Dear Enda

Our 16-year-old has just come to us and told us that he is transgender. We are completely at a loss as to what to do or say. He was always a bit of a tomboy and preferred to hang out with the boys in his class rather than the girls. We didn’t attach any particular significance to this as my sister was like this as well. But as his dad said when he told us; “We didn’t learn about this in agricultural college”. How should we approach this? Neither dad nor I mind as such as we love our child regardless. We just haven’t a clue and are afraid that we’ll get it wrong.


Dear Maria,

Firstly, let me congratulate both you and dad for being incredible parents. It’s obvious that your child knows that you love them unconditionally, because if he didn’t feel safe, then he would never have come out to you.

Your child didn’t wake up last Tuesday and suddenly think that he is male. He has been processing his gender for some time. Similarly, he will also know that your journey to understanding this will take time as well.

The philosopher Descartes once said: “I think, therefore I am”. Because we are human, we all have characteristics that are traditionally viewed as male/female. However, it’s only by tradition that we differentiate these as such, as we all have equal amounts of both.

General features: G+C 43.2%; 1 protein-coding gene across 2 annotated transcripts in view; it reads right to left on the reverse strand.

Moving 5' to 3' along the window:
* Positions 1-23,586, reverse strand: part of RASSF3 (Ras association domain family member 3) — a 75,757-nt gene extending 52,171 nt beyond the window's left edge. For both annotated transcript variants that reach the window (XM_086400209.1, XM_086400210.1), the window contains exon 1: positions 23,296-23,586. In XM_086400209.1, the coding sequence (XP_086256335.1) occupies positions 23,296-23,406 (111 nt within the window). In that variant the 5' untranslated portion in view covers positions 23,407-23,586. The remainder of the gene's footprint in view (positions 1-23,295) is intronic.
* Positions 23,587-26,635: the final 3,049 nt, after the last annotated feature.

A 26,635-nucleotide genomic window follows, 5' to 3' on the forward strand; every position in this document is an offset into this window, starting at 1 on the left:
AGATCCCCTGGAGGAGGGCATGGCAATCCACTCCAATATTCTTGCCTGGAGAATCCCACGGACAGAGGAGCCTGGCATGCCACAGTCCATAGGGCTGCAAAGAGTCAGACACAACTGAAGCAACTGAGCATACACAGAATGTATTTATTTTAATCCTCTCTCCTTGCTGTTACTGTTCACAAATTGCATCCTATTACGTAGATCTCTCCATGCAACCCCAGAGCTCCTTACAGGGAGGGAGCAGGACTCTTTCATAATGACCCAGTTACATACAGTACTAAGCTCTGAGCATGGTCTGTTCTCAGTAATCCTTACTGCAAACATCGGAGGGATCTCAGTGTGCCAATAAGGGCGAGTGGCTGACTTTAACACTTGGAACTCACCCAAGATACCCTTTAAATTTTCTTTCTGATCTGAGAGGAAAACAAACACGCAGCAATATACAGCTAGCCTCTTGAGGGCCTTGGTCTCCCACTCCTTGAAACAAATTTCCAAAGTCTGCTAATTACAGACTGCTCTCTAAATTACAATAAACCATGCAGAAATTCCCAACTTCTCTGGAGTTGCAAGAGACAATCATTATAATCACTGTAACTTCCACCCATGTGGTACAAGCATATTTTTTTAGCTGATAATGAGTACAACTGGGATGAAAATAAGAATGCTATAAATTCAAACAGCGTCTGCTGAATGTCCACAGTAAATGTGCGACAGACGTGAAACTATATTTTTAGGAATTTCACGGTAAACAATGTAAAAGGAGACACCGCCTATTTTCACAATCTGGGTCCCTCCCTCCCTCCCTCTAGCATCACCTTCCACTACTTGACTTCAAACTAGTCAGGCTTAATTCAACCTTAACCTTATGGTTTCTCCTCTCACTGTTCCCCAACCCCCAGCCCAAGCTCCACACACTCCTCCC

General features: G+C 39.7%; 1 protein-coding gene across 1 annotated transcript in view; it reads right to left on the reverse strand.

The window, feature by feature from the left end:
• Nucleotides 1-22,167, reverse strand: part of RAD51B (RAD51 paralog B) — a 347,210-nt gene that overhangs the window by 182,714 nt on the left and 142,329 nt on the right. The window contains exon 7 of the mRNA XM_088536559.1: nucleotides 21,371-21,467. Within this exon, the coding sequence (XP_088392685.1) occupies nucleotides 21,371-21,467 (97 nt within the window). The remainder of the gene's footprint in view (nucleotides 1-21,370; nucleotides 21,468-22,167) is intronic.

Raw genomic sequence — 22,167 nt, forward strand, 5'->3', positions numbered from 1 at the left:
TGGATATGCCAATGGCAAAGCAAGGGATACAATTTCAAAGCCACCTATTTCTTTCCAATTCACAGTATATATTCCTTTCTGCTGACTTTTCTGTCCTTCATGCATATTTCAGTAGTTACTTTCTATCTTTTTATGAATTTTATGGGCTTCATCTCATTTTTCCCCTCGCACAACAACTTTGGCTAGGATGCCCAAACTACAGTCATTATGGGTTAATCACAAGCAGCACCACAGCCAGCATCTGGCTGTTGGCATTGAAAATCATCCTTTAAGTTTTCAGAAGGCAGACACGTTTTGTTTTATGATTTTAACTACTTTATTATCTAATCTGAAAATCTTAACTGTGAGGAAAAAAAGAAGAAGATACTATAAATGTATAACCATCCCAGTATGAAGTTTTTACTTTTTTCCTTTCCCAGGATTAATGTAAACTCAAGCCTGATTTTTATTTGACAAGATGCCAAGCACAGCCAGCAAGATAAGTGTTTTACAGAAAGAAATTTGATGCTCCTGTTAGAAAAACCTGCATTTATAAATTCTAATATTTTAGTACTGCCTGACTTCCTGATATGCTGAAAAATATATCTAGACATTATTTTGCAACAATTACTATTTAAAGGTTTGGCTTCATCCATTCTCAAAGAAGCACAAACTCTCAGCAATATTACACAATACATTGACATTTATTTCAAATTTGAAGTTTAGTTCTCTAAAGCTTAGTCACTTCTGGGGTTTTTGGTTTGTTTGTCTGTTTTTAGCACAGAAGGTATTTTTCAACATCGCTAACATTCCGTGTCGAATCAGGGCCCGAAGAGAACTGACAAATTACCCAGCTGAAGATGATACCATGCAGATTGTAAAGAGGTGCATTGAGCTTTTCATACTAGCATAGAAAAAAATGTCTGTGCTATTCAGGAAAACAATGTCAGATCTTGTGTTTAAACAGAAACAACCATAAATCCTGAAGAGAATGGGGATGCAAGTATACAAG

Your child has identified that his male characteristics are dominant and wishes to be identified according to these.

However, this is no more relevant than you identifying as female and dad as male. It has all to do with which side of your identity you see as stronger and you wishing to be accepted as you are, not what you believe others think you should be.

Life and understanding our own identity is a journey, not a destination

He hasn’t asked you to teach him how to process this, so don’t try as you don’t have any experience to share. Your job is to support him while he processes this himself. And you do this by continuing to do exactly what you have been doing all along. Loving your child for who they are. is a support organization for teens and families in understanding LGBTQ+ identity. Let his own tribe teach him and let him and them, teach you. All he needs now is your love, acceptance and willingness to learn.

Find your own identification with him. It is possible to be curious and interested without being invasive. Explore the “other” side of your own identity.

Don’t be afraid to ask about how he feels about various issues. How would he like you to respond to this and that? Take his lead on what terminology to use. If you are unsure, ask.

Ask what pronouns she would like you to use and when to use them. He has come out to you, but he might not be ready to come out to the rest of your family or even your neighbours. So, let him decide.

If you make a mistake, apologise and move on. He needs to learn how to understand you, as much as you need to learn how to understand him. Keep it gentle and let’s not make a drama out of it. You can all either laugh or cry your way through this. I definitely know which one I prefer.

Life and understanding our own identity is a journey, not a destination. The key is for us not to take our own dear selves too seriously. Try to enjoy the trip rather than seeing yourselves as having to endure it.

Enda Murphy is a cognitive behavioural therapist and director of Seeme.

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